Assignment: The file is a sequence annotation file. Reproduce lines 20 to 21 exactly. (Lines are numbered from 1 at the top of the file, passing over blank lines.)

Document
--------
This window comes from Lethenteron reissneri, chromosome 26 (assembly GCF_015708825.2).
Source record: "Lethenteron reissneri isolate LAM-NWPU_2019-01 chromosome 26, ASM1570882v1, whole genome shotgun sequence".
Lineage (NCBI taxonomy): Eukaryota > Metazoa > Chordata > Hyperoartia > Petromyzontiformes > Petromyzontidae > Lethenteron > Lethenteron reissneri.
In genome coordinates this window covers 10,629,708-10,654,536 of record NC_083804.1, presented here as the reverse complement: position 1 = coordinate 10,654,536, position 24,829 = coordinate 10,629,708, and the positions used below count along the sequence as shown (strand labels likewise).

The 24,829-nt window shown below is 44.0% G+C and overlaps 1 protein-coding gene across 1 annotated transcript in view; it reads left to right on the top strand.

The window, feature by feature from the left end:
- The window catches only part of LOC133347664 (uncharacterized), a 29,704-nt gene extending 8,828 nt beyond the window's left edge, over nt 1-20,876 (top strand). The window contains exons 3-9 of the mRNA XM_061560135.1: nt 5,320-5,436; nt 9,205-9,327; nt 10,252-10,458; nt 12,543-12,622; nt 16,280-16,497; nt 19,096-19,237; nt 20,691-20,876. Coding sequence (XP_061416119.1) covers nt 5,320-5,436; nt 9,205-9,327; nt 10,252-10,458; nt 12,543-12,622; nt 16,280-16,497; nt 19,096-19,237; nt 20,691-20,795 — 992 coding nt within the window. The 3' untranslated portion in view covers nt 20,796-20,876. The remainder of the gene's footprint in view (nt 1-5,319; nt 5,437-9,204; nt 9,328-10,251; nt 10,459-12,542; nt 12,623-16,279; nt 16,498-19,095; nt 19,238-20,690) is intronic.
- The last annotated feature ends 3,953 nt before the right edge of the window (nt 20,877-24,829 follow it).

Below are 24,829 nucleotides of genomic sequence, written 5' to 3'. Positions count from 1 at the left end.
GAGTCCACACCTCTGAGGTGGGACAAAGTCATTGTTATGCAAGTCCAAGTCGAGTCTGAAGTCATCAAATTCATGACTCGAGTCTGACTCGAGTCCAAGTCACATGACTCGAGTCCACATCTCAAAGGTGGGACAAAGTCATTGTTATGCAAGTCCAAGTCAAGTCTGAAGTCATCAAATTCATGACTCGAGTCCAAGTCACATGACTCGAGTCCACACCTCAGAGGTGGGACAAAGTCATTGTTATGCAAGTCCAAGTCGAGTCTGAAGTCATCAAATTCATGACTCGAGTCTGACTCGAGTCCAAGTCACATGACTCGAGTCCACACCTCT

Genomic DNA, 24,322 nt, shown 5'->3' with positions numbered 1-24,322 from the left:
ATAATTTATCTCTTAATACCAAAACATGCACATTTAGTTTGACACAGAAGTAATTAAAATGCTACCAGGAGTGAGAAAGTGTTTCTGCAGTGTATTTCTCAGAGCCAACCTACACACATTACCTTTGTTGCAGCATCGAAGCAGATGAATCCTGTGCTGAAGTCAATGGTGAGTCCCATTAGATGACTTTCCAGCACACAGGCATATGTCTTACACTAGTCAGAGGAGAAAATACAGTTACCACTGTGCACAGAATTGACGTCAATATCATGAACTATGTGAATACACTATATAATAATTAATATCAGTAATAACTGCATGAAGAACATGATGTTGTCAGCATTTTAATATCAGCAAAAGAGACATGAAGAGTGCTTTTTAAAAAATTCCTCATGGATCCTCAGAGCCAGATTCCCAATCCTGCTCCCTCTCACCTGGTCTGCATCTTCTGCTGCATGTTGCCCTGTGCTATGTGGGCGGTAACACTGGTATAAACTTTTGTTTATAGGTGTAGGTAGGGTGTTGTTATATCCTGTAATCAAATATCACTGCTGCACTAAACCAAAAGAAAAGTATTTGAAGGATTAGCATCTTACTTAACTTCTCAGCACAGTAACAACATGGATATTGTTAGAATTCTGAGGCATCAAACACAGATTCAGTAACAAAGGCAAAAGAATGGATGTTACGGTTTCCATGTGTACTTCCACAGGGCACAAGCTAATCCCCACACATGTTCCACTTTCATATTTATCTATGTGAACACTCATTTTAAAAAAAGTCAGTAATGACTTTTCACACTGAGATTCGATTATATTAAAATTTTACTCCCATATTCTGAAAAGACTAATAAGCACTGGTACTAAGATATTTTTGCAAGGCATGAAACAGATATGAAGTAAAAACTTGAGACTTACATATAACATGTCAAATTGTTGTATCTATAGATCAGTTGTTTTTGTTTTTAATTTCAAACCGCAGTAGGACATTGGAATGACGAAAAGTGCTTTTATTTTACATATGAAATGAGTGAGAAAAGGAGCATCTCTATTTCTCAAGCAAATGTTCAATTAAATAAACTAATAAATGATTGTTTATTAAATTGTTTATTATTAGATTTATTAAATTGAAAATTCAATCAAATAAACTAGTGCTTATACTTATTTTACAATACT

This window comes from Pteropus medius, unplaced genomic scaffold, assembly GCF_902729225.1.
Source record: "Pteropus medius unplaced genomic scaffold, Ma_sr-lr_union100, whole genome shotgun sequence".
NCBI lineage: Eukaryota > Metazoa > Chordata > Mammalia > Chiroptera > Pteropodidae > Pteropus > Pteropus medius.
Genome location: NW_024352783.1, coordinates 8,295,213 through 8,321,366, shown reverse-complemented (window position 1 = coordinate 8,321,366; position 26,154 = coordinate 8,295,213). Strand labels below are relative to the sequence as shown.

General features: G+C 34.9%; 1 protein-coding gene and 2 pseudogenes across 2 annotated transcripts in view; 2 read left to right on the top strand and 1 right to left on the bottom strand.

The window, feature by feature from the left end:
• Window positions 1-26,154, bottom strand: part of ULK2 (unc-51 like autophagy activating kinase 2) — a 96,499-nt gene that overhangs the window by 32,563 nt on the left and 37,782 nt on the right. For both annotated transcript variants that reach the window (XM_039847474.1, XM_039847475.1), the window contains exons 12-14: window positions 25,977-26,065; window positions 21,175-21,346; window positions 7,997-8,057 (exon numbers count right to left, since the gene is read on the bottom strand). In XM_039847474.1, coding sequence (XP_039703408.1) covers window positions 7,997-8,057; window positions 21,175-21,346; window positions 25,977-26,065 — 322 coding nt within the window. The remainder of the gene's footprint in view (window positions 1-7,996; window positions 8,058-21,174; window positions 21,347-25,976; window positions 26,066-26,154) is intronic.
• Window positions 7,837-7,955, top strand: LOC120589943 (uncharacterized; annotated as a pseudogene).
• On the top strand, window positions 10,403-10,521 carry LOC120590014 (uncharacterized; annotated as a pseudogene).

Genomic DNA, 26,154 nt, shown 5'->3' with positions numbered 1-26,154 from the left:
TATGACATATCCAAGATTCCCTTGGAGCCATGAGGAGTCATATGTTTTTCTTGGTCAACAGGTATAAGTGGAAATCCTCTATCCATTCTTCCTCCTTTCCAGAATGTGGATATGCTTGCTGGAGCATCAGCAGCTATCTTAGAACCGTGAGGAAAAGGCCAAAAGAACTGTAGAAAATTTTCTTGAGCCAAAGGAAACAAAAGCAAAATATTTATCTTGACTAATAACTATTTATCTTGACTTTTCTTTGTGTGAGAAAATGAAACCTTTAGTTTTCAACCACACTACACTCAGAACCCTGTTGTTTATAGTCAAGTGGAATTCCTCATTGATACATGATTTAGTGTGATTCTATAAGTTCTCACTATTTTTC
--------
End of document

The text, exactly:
• Window positions 7,837-7,955, top strand: LOC120589943 (uncharacterized; annotated as a pseudogene).
• On the top strand, window positions 10,403-10,521 carry LOC120590014 (uncharacterized; annotated as a pseudogene).